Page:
Professor, university respond to racist posts


Patrick Murphy

The School of Theatre and Dance responded Monday to a series of racist posts written by local business owner Scott Almand. Almand’s company had sponsored an opening night party for the college and he once taught a welding workshop.

Kurt Bitting, Editor in Chief

DeKALB — Professors and administrators within the College of Visual and Performing Arts responded to a series of racist Facebook posts written by a local business owner who had worked with the college in the past.

Scott Almand is the co-owner of Nuthouse Design and Production LLC, 253 W. Stephenie Drive, Cortland, a welding and custom metal fabrication company that works with the live entertainment industry.

Almand wrote a series of Facebook posts Saturday objecting to the Black Lives Matter movement and the protests that erupted in the wake of George Floyd’s death. Across the three posts, Almand wrote that there are no George Floyd protests, that it’s exclusively about looting and that black protesters should be shot down in the streets. Almand’s Facebook account has since been deleted.

Tanner Johnson, of Las Vegas, is a former employee of Nuthouse and was friends on Facebook with Almand. He said his relationship with Almand was strictly professional.

“He didn’t hide his racism,” Johnson said. “But the extent of the wording he used in that post was more extreme than I had witnessed before.”

Johnson read Almand’s Facebook posts and decided to screenshot and repost them, condemning Almand’s messages.

“With how extreme [Almand’s posts were], I felt it necessary to bring that to light,” Johnson said.

Johnson has worked in the live entertainment industry for seven years and said he wanted to show that there are people in the industry who still hold these beliefs. He said he wanted Almand’s posts to be on display for people to know about and respond to.

Johnson said it “blew up” much bigger than he expected. He said within an hour his post was being shared by people he didn’t know and reaching people in the entertainment industry across the U.S. He said he was glad his post reached so many people who jumped to speak out against Almand’s words and beliefs.

“I’m glad to see that it affected so many people in the industry who felt the need to share that as well,” Johnson said.

Theatre professor Tracy Nunnally is the co-owner of Nuthouse Design and Production and is the president and owner of Vertigo, 241 W. Stephenie Drive, a performer flying effects and rigging company. Nunnally was business partners with Almand and said he was disgusted by Almand’s posts.

“My emotions completely overwhelmed me as I bounced from disbelief to disgust to rage to sorrow to gratitude as I read the comments from people from around the planet who have known me for 40+ years,” Nunnally wrote in a Wednesday Facebook post.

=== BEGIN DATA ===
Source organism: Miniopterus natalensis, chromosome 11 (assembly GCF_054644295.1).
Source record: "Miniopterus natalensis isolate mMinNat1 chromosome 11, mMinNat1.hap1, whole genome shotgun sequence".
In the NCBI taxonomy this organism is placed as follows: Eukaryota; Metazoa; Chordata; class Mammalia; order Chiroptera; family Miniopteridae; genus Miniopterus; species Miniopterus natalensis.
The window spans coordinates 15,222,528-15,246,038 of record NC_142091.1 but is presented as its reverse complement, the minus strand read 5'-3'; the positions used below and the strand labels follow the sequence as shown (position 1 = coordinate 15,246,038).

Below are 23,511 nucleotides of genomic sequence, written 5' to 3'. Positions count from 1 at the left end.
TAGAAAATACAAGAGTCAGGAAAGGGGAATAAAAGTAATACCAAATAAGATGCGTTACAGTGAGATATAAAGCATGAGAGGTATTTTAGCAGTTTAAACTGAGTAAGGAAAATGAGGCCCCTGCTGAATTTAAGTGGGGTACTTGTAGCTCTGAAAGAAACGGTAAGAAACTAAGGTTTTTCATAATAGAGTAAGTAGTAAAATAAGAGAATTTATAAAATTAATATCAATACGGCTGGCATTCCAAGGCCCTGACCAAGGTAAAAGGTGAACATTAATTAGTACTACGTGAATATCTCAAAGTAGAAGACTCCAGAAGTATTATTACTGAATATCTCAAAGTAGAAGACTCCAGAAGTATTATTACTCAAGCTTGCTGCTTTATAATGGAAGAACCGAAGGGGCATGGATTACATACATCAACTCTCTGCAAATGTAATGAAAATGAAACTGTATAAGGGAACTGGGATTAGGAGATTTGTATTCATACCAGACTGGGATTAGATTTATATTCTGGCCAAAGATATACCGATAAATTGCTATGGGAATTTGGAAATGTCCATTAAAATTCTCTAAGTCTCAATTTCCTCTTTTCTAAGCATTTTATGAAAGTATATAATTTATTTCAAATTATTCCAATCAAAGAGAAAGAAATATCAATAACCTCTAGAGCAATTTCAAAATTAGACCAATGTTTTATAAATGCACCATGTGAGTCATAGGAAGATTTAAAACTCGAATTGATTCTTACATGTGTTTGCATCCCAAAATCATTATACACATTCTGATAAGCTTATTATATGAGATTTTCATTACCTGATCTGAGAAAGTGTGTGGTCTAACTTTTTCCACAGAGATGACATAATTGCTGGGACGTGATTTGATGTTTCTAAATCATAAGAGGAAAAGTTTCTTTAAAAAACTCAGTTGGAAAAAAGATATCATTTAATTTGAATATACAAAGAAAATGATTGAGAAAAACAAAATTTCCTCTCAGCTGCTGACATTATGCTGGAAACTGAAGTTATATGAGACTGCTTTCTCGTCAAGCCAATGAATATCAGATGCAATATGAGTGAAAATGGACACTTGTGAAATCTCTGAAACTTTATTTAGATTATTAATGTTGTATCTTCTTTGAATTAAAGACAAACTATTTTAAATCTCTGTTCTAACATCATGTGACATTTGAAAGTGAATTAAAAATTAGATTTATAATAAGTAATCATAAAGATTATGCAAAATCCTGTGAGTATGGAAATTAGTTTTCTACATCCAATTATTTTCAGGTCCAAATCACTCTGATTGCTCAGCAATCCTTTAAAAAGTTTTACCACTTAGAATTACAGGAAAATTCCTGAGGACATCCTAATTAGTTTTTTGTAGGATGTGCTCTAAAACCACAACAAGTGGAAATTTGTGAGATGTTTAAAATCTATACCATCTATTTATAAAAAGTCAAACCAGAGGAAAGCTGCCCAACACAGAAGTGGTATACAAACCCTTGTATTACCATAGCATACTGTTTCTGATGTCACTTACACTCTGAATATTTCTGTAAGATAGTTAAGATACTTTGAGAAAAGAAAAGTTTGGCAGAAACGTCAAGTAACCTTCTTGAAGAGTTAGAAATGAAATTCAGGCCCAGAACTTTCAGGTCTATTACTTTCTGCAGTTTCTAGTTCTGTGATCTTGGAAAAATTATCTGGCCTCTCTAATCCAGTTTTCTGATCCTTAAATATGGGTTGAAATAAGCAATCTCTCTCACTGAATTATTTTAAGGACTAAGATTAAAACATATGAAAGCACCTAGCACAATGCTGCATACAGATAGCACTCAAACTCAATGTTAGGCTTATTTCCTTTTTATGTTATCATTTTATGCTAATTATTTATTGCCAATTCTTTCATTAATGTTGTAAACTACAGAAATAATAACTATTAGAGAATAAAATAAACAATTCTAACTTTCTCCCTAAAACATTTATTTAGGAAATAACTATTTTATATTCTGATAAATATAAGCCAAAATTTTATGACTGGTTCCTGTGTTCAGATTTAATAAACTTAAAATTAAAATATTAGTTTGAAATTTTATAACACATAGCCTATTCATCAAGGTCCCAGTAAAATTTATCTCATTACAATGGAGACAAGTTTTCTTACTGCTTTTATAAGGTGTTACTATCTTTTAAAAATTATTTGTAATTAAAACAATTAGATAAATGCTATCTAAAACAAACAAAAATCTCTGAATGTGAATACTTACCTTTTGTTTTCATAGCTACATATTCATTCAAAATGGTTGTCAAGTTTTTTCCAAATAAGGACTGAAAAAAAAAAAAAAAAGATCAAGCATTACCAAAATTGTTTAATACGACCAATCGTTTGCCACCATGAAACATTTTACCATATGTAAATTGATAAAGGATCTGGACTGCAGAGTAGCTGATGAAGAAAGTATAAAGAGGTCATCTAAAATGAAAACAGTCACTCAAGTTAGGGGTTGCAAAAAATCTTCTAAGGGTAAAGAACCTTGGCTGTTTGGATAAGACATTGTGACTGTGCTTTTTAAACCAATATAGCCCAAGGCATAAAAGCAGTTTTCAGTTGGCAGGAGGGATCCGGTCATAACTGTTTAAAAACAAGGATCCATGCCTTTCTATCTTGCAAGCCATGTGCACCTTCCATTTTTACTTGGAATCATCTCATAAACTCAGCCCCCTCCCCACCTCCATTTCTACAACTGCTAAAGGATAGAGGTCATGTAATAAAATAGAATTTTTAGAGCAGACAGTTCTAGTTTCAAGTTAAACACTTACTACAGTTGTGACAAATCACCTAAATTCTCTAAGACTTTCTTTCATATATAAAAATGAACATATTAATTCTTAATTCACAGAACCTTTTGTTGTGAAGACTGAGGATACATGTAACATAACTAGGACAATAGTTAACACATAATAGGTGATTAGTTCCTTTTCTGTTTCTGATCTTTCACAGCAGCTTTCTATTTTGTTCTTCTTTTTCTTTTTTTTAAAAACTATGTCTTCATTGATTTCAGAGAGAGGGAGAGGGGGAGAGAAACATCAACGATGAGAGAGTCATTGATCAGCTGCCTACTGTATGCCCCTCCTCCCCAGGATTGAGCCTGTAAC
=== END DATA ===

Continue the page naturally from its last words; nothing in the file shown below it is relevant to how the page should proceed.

Vertigo, as a company associated with Nuthouse, made a statement about its association with Almand and where it stands regarding his posts. The company wrote on its Facebook page Tuesday that it does not share or condone Almand’s comments and has severed all ties with him.

“There is no place at Vertigo for this hatred,” Vertigo wrote in its Tuesday Facebook post. “Our team does not and will not stand by hate, and we believe that we are not equal until Black Lives Matter.”

Paul Kassel, dean of the College of Visual and Performing Arts, wrote in a Monday news release that he abhors Almand’s posts and is committed to never working with him again.

“NIU and the College of Visual and Performing Arts remain committed to equity, diversity, inclusion and social justice,” Kassel wrote. “Further, we stand together aligned with Black Lives Matter.”

The School of Theatre and Dance also addressed Almand’s posts via its Facebook page. Its post states that Nuthouse supported some opening night receptions at the School of Theatre and Dance and that Almand taught a single, uncompensated welding workshop.

Administrators within the school wrote that if they had known about Almand’s views, they wouldn’t have allowed him to have any contact with students and that the school will have no relationship with him moving forward.

“The school, its students, faculty, and staff stand together in opposition to racism, white supremacy, and police brutality,” the college wrote on its Facebook page. “We are committed to being a safe place for all students. Theatre’s role will always be to comfort the afflicted and afflict the comfortable. These are our ideals. BLACK LIVES MATTER.”

Nunnally wrote in his Wednesday Facebook post that Nuthouse Design and Productions has closed its doors and that he instructed his attorney to write up an agreement of dissolution, a document that specifies the duties of each business partner and sets a timeline for terminating the partnership. He said Almand has permanently left Illinois.

Almand could not be reached for comment.

*Sensitive Content: The screenshots in this Facebook post contain sensitive content that some people may find offensive or disturbing. Follow this link to view Almand’s posts.